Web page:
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I referred to some of the questions about Hund's rule on StackExchange, such as this for example, but still wasn't able to have my question resolved.

(the wikiepdia page has $E_{ex} = C - \frac{1}{2}J_{ex} - 2J_{ex }<\vec{s_a} \cdot \vec{s_b}>$ and I believe our goal is to pick spins of the two electrons such that $E_{ex}$ becomes minimum.)

We have two competing effects, Coulomb energy and exchange energy. A lot of sources on this topic have energy calculations which shows that the expectation value of the energy for the singlet state is higher.

Hund's rule states that the lowest energy state has parallel spins to maximize the exchange energy. However, there's one triplet state which has $\frac{1}{\sqrt{2}}{|\uparrow \downarrow>} +{|\downarrow \uparrow>} $.

So, it seems the Hund's rule is telling me the ground state is either of the triplet states where you have both spins up or both spins down, since you would want to have both spins pointing in the same direction to minimize $E_{ex}$ term I have above. (I guess whether they are both up or down has to do with the g factor?).

However, the sources I refer to don't seem to draw a distinction among different triplet states. I feel that if we go by the equation we have above, since all three triplet states give you the same energy, as $<\vec{s_a} \cdot \vec{s_b}> = \frac{1}{4}$ for all three triplet states, it doesn't necessarily rule out $\frac{1}{\sqrt{2}}{|\uparrow \downarrow>} +{|\downarrow \uparrow>} $ as your ground state, which seems different from what the Hund's rule says.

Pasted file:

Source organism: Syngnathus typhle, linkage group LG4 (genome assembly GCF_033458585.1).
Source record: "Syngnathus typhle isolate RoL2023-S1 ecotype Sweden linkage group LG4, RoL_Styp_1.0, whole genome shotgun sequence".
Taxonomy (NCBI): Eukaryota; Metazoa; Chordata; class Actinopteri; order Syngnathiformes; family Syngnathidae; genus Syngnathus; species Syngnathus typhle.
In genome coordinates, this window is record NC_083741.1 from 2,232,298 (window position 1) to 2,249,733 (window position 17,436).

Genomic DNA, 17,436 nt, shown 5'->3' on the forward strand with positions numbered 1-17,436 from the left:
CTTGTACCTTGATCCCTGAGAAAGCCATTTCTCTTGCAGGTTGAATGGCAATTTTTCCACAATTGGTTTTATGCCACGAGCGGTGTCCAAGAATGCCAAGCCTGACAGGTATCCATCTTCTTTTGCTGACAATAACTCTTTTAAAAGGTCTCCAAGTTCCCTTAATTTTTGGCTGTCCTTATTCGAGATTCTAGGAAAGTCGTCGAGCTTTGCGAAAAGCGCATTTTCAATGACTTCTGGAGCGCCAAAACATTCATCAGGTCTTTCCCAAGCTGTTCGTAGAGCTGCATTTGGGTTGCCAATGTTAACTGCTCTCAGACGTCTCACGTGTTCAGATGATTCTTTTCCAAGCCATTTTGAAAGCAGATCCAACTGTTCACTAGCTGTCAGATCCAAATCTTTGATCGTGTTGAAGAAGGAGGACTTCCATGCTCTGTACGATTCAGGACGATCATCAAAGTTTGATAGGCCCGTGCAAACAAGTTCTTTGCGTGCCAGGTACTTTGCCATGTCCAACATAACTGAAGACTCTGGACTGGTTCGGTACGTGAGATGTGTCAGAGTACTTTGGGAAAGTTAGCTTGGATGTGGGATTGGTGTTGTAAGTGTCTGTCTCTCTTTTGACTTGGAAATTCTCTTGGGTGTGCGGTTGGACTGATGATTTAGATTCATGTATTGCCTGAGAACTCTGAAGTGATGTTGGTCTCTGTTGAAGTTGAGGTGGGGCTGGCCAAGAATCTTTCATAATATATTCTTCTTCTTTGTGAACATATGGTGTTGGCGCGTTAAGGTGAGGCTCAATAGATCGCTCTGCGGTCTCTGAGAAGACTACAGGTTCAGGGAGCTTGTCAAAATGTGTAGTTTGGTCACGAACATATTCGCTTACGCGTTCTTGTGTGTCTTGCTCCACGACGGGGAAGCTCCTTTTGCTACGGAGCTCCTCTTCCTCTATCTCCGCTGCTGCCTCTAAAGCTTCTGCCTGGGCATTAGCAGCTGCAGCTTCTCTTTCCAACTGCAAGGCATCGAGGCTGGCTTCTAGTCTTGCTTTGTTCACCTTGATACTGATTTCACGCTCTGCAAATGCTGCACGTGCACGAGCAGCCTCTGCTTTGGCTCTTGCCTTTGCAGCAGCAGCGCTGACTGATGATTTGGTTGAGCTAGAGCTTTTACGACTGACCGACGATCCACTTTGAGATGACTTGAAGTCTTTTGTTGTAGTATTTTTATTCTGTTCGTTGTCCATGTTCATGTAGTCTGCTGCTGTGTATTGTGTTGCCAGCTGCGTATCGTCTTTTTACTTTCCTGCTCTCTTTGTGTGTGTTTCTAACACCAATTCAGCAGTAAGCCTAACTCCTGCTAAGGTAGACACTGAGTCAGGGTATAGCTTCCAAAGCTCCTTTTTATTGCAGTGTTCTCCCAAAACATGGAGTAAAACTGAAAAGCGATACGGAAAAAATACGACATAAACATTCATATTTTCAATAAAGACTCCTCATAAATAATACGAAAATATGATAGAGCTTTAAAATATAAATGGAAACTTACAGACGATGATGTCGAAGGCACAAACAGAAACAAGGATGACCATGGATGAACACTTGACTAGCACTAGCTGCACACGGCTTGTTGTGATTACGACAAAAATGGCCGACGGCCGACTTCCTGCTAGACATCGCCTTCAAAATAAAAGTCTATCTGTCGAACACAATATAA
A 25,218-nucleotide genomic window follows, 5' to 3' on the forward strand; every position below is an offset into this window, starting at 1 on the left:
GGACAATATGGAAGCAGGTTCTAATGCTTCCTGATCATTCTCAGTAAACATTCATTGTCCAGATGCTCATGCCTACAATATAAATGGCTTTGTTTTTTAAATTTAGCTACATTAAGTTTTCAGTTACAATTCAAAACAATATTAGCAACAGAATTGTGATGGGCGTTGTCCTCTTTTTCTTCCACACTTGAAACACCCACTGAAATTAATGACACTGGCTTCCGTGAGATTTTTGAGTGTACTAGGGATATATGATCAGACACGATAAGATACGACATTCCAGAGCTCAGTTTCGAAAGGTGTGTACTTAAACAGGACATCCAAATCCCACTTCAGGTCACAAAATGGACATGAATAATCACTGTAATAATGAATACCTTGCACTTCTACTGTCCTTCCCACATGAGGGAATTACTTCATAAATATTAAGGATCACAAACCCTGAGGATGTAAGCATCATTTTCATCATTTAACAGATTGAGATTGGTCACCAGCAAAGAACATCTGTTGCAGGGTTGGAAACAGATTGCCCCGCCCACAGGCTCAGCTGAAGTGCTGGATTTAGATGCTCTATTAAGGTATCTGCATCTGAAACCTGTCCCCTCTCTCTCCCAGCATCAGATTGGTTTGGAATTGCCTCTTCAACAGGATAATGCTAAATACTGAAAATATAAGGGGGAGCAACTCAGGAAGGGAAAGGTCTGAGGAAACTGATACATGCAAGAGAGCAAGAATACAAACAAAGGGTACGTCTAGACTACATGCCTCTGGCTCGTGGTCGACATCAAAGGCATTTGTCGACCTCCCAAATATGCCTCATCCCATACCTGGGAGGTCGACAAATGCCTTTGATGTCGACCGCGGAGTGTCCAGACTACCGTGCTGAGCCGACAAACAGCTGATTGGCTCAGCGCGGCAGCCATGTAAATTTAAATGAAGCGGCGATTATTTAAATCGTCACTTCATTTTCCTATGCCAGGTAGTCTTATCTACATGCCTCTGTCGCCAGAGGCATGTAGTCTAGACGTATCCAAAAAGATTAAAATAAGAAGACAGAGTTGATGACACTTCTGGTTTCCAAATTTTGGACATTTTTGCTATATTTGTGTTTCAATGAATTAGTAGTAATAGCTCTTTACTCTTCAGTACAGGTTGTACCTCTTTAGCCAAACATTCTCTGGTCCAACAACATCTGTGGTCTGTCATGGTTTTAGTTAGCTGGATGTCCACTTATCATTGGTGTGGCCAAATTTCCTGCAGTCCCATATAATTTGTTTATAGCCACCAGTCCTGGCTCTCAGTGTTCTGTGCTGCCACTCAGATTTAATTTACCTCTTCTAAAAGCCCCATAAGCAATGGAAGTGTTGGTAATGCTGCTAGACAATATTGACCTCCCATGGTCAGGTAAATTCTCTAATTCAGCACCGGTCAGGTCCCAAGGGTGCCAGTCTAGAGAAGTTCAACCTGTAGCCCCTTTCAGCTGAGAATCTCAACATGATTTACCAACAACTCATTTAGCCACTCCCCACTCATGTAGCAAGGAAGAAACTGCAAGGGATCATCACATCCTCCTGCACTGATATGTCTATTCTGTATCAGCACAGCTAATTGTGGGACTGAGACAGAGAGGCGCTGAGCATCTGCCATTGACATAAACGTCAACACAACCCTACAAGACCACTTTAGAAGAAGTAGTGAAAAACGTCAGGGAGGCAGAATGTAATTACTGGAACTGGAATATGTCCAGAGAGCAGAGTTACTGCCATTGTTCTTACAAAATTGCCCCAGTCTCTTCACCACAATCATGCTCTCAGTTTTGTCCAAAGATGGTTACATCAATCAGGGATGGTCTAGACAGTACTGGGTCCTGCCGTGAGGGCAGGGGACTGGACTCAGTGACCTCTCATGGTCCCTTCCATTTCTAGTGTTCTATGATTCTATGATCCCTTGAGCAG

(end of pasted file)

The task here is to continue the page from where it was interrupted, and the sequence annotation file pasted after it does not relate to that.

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  • $\begingroup$ My understanding is that since the core of the second part of Hund's rule is the minimization of energy, your $|S_{tot}=1,S_{tot,z}= 0>$ example is a valid choice. Maybe you took the "parallel spin" explanation (which seems suitable for high school textbook) literally. $\endgroup$ – wcc Jul 30 '18 at 4:04
  • $\begingroup$ @IamAStudent I think Hund's first rule,which says you want to place as many into orbitals singly with aligned spin, is quite different from the exchange energy calculation showing any of the triplet states gives you energy lower than the singlet state by the same amount, I feel that there's a leap in logic. $\endgroup$ – Blackwidow Jul 30 '18 at 13:21
  • $\begingroup$ I am not sure if I understood your point, but for any of the triplet states, each spin (spin 1 and 2) occupies a distinct orbital (e.g. px and py), so it is consistent with Hund's first rule. $\endgroup$ – wcc Jul 30 '18 at 17:31
  • $\begingroup$ @IamAStudent but for spin $\frac{1}{2}(|\uparrow \downarrow> \ + |\uparrow \downarrow>)$ triplet, the spins don't seem to be aligned anymore $\endgroup$ – Blackwidow Jul 30 '18 at 17:44
  • $\begingroup$ it seems the textbook definitions for Hund's rules are given as requirements on total $S$, total $L$ and total $J$, not what their polarization is ($S_z$, $L_z$, $J_z$). This language of "spins need to be aligned", for me, just seems to be a gross simplification of how the exchange interaction actually works (symmetry of the wavefunction). $\endgroup$ – wcc Jul 30 '18 at 20:49

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